Wednesday, September 15, 2010

'Debugging Day' Infamous Software Bugs

September 9 was Debugging Day. It's been associated with removing bugs for more than 50 years now but is rarely formally celebrated. So let's start the tradition this year.
some bugs have wreaked disaster, embarrassment and destruction on the world. Some have literally killed people.

It all began with a log entry from 1947 by Harvard University's Mark II technical team. The now-classic entry features a moth taped to the page, time-stamped 15:45, with the caption "Relay #70 Panel F (moth) in relay" and the proud boast, "First actual case of bug being found." (Click on the image for a close-up view of the historic logbook.)

End-of-the-World Bugs

Remember how the world descended into nuclear oblivion on September 23, 1983? No? Well, thank your lucky stars -- this is a tale of bugs so major they could have brought the entire world to a standstill.
Illustration: Lou BeachIt was all averted by the common sense of one individual, who ignored the Soviet early-warning system's faulty reports of incoming missiles and didn't launch a counterattack on the United States.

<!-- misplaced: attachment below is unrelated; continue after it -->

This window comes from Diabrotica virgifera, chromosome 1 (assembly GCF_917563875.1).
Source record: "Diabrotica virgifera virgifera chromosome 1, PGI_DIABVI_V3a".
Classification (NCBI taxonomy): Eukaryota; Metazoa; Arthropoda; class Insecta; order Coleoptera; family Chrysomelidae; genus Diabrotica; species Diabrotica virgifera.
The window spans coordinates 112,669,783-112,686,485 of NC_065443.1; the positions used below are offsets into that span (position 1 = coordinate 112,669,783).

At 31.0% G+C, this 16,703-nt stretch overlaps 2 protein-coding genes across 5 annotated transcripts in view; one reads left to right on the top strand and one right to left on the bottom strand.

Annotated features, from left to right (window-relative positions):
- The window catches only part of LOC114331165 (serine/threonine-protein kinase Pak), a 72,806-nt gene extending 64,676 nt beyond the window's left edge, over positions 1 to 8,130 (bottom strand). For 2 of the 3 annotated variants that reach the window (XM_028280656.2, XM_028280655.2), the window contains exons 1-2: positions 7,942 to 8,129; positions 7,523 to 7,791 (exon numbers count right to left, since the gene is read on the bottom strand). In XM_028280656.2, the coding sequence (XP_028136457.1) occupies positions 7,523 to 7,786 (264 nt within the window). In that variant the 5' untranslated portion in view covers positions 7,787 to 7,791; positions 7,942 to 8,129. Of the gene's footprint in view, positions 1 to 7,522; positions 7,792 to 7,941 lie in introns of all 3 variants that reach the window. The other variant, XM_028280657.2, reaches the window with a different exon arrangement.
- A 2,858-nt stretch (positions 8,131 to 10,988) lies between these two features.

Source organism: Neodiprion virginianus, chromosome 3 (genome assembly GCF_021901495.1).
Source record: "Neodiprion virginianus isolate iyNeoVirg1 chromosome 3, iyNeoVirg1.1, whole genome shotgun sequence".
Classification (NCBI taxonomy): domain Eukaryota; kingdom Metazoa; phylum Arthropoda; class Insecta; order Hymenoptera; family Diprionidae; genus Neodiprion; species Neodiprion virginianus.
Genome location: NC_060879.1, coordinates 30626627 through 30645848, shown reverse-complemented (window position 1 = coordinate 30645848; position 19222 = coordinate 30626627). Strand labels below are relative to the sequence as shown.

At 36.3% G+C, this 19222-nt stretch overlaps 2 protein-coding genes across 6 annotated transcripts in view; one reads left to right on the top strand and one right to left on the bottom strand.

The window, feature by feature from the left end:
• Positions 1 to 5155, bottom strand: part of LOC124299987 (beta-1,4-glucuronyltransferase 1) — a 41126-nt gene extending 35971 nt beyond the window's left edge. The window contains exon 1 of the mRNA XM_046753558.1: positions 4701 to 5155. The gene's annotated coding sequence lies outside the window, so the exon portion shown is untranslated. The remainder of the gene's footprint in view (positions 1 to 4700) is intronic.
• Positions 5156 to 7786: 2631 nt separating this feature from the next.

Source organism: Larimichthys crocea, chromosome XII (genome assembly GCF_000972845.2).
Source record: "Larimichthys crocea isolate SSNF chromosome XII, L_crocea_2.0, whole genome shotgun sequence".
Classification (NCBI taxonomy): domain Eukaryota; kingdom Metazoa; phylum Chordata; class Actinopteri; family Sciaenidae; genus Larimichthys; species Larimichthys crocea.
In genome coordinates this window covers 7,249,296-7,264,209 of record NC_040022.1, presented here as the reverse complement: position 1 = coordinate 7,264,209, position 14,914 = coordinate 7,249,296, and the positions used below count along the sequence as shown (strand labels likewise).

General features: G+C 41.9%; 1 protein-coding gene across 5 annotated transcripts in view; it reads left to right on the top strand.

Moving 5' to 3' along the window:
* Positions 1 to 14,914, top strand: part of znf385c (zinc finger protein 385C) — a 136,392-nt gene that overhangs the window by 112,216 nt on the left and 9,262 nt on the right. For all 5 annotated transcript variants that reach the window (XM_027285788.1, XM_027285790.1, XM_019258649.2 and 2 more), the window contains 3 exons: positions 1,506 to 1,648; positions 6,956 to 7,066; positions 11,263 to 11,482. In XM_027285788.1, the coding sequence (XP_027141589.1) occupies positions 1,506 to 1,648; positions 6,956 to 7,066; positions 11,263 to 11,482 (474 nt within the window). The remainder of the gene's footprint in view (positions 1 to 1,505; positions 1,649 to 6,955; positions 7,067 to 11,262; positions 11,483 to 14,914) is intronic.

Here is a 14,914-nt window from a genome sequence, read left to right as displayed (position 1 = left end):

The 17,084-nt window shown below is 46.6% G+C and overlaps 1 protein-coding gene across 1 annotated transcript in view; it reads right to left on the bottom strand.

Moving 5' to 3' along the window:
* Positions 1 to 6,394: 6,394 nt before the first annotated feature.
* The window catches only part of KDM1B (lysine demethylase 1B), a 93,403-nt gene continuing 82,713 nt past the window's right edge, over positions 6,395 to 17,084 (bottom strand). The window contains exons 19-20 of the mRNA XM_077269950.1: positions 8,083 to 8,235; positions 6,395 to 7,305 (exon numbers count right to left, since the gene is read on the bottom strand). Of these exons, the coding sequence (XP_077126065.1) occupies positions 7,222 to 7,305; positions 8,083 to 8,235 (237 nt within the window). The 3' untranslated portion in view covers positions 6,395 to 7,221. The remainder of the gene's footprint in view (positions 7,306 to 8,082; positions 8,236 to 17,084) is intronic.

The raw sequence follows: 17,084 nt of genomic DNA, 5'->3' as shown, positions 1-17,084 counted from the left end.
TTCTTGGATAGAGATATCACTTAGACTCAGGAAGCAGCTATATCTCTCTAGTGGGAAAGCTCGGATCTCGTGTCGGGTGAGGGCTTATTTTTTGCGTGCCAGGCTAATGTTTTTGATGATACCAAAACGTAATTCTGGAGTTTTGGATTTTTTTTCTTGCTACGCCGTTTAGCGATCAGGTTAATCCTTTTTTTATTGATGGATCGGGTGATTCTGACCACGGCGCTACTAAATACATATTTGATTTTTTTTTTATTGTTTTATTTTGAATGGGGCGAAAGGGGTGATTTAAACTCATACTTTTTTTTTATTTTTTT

The warning system set off klaxons at half past midnight on that September morning. Apparently, the U.S. had launched five nuclear missiles toward what the U.S. president had taken to calling "the Evil Empire."
At the time, Lt. Col. Stanislaus Petrov reasoned his way to a decision not to respond: The USSR was in a shouting match with the U.S. about a Soviet attack on Korean Air Lines Flight 007 three weeks earlier, but it was only a rhetorical battle at that stage. Besides, if the U.S. wanted to attack the Soviet Union, would it really launch only five missiles?
Petrov ordered his men to stand down, and 15 minutes later, radar outposts confirmed that there were no incoming missiles. The decision took less than five minutes, it was confirmed within half an hour, and the world remained at peace.
When the early-warning system was later analyzed, it was found to have more bugs than a suburban compost heap -- which meant that although Stanislaus Petrov had saved the world, he'd made a serious error of judgment: He had shown up the incompetence of Soviet programmers.
This was not good for morale, or for the lieutenant colonel. He was cold-shouldered into an early retirement and was largely unsung until May 21, 2004, when a San Francisco-based organization called the Association of World Citizens bestowed its highest honor -- world citizenship -- and a financial reward on him.


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